Neurodevelopmental Art Therapy (NDAT) for Developmental and Relational Trauma in Children and Adolescents
Neurodevelopmental Art Therapy (NDAT) is psychodynamic, attachment-focused treatment of relational trauma. It is now accepted in neuroscientific and lay circles that the body-based results of trauma are stored in the right hemisphere of the brain (Siegel, van der Kolk). Art therapy, along with the other right brain-activating creative arts therapies (music, dance / movement, drama, drumming, poetry therapy), as well as with play therapy and sandtray therapy, utilize the brain’s integrative capacity.
It is now accepted in neuroscientific and lay circles that the body-based results of trauma are stored in the right hemisphere of the brain (Siegel, van der Kolk). Art therapy, along with the other right brain-activating creative arts therapies (music, dance/movement, drama, drumming, poetry therapy), as well as with play therapy and sandtray therapy, utilize the brain’s integrative capacity.
Activation of the right hemisphere offers access to the stored physical and emotional traumatic memories, internal sensations, feelings, and thoughts that can then be expressed in visual form. Initially, kinesthetic and sensory experiences activate the right hemisphere of the brain, which are then followed by the limbic system, and cognitive and prefrontal structures.
The Neurodevelopmental Art Therapy (NDAT) model for the treatment of developmental and relational trauma is grounded in current neuroscience, and includes interpersonal neurobiology and attachment theory. An art therapist using the NDAT model can revisit earlier critical periods of right brain development in order to repair early sensory motor delays and attachment deficits. Spontaneous right brain dynamics are played out within the container of the therapeutic alliance. The emotional right brain is dominant in all forms of psychotherapy, but this is especially true in child psychotherapy that is centered in the creation and perception of right lateralized visual-emotional self-images. The NDAT model underscores the importance of not only interactively regulating the client’s traumatic arousal, but also provides an opportunity for the child to newly experience sensory motor experiences that were lacking in early development. The therapeutic alliance between therapist and client can promote a right-brain mind-body attachment system that was not fully developed in the early relationship with the primary caregiver. As NDAT focuses on the affective power of images in treatment, it not only reduces trauma symptoms, but also allows for an expansion of previously blocked right brain social-emotional development.
The NDAT model of neuroscience-based treatment was developed by Linda Chapman, MA, ATR-BC, whose research considered the extensive writings of Dr. Daniel Siegel on the impact of trauma on brain development and subsequent functioning. Her influences also include Dr. Bruce Perry who writes about the neurobiology of violence, and Dr. Allan Shore, whose research discusses how effective PTSD treatment of complex, relational trauma is now focused on the right hemisphere, the primacy of affect, the importance of relationships at critical times in development, and ways to dynamically apply these concepts in psychotherapy. In the opening pages of his 2012 book, The Science of the Art of Psychotherapy, Dr. Schore writes of a paradigm shift occurring across all sciences, from conscious, explicit left-brain discourse to the unconscious, nonverbal, body-based expression of the right hemisphere. Examples of early models of mind-body therapy for PTSD include somatic therapy, sensory motor and EMDR.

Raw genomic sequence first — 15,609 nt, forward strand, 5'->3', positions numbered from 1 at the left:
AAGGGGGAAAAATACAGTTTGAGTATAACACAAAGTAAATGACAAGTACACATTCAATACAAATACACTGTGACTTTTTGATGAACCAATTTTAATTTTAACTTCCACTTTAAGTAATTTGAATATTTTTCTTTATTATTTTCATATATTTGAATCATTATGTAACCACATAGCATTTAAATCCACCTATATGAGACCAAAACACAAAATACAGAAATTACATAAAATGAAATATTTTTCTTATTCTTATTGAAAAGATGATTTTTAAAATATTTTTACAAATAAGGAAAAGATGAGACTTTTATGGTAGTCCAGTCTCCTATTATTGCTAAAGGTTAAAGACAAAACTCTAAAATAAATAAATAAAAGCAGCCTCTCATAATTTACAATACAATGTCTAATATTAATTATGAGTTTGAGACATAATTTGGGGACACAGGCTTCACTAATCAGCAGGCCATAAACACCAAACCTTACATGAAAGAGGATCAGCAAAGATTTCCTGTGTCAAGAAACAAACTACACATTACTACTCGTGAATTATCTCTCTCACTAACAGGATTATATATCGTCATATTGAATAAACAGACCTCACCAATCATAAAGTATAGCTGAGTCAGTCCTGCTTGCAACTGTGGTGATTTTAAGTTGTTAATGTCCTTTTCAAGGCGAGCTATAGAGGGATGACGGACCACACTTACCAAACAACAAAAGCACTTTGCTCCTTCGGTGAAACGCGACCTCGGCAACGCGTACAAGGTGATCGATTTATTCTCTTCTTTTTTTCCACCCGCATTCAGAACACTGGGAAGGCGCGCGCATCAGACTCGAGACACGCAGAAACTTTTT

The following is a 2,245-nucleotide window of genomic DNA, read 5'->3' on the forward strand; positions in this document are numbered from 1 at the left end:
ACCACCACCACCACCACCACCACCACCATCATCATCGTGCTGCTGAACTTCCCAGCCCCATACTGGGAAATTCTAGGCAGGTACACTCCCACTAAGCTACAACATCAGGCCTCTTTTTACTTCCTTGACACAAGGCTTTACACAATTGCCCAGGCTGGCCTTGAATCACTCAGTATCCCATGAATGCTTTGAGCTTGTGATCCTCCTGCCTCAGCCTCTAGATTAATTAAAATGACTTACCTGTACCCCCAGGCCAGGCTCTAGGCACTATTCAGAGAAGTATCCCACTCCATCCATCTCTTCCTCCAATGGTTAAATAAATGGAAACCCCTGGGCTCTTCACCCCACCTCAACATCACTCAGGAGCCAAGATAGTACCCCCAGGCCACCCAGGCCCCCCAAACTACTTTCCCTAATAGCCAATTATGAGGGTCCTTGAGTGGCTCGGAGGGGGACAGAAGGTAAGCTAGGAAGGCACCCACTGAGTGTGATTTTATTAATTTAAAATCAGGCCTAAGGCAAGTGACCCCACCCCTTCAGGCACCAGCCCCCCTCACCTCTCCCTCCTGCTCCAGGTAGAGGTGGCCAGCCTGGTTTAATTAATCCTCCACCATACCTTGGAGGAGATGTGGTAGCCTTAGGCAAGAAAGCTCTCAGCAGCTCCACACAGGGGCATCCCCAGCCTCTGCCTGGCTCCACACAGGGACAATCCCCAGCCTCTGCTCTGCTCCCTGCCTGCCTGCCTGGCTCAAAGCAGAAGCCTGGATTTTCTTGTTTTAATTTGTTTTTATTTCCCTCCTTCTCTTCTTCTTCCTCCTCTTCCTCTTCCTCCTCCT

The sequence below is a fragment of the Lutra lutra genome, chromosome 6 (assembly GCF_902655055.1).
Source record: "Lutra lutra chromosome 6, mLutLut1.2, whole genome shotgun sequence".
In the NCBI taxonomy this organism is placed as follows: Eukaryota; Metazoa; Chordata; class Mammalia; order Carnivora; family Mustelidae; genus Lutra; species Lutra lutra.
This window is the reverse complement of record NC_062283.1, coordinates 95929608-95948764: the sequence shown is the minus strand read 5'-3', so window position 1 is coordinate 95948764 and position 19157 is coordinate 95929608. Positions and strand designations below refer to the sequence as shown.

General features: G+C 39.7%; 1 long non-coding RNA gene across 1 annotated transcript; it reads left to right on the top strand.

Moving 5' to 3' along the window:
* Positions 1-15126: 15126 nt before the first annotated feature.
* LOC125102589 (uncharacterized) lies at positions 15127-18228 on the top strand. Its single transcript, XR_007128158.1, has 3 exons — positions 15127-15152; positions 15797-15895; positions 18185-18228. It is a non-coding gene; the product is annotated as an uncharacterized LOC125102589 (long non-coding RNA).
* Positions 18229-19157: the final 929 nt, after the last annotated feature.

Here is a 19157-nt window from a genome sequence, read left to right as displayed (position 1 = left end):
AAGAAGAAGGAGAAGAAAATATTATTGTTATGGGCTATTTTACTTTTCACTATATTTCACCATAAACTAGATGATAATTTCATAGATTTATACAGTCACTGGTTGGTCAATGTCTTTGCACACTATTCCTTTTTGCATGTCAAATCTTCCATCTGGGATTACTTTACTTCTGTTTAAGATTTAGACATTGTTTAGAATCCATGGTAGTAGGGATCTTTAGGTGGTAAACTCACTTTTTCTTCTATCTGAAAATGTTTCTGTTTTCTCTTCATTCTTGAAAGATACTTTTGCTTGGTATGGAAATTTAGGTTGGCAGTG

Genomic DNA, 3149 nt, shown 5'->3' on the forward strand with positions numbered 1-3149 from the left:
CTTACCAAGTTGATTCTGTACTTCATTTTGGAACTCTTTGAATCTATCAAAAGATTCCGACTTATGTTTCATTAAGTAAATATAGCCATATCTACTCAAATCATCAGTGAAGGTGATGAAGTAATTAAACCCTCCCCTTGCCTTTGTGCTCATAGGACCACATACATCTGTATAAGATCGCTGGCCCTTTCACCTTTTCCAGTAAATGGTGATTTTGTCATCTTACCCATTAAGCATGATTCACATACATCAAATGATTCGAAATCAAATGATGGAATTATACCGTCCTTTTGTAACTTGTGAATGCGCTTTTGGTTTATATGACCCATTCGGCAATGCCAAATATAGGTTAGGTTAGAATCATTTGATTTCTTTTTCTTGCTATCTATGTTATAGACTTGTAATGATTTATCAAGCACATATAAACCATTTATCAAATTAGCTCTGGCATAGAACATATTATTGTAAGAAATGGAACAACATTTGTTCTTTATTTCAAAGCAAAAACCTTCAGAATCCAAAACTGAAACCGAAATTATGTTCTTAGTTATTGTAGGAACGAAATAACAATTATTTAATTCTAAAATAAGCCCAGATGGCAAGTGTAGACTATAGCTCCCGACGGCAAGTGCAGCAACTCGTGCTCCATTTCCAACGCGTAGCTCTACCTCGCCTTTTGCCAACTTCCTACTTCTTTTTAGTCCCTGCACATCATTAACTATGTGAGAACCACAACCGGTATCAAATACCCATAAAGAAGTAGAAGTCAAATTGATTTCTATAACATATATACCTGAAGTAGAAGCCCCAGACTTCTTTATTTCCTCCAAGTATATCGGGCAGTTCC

As a mental health provider with more than twelve years of working with children and teens, I am concerned about the lack of government and other resources for the development of psychological assessments and the prescribing of medication before less-invasive treatments are utilized to control symptoms. I am concerned about the number of young children who are asked to learn academic skills that are beyond their developmental level, their information-processing capacity, and their cognitive ability. I am concerned about the number of children who are exposed to domestic violence, video game violence, film violence, television violence, and the transgressions of those who bully them in their schools and communities. I am concerned about the severity of the cases that cause therapists to feel inadequate when traditional methods of therapy prove ineffective for their clients.
NDAT utilizes the integrative capacity of the brain - cortical cooperation - and applies neurobiology in the clinical setting.
A paradigm shift is occurring across all sciences from conscious, explicit, analytical, verbal and rational left brain to the unconscious, integrative non-verbal, body-based emotional processes of the right brain.
All are central to a deeper understanding of the fundamental mechanisms that drive development, psycho-pathogenesis, and psychotherapy.
The concrete image on the paper allows the client to objectify the images, creating distance and allowing her to speak about an external event rather than an internal one. Objectification of images also eliminates the flooding of disturbing images and sensations. The drawing format itself is effective. The paper acts as a container of that trauma.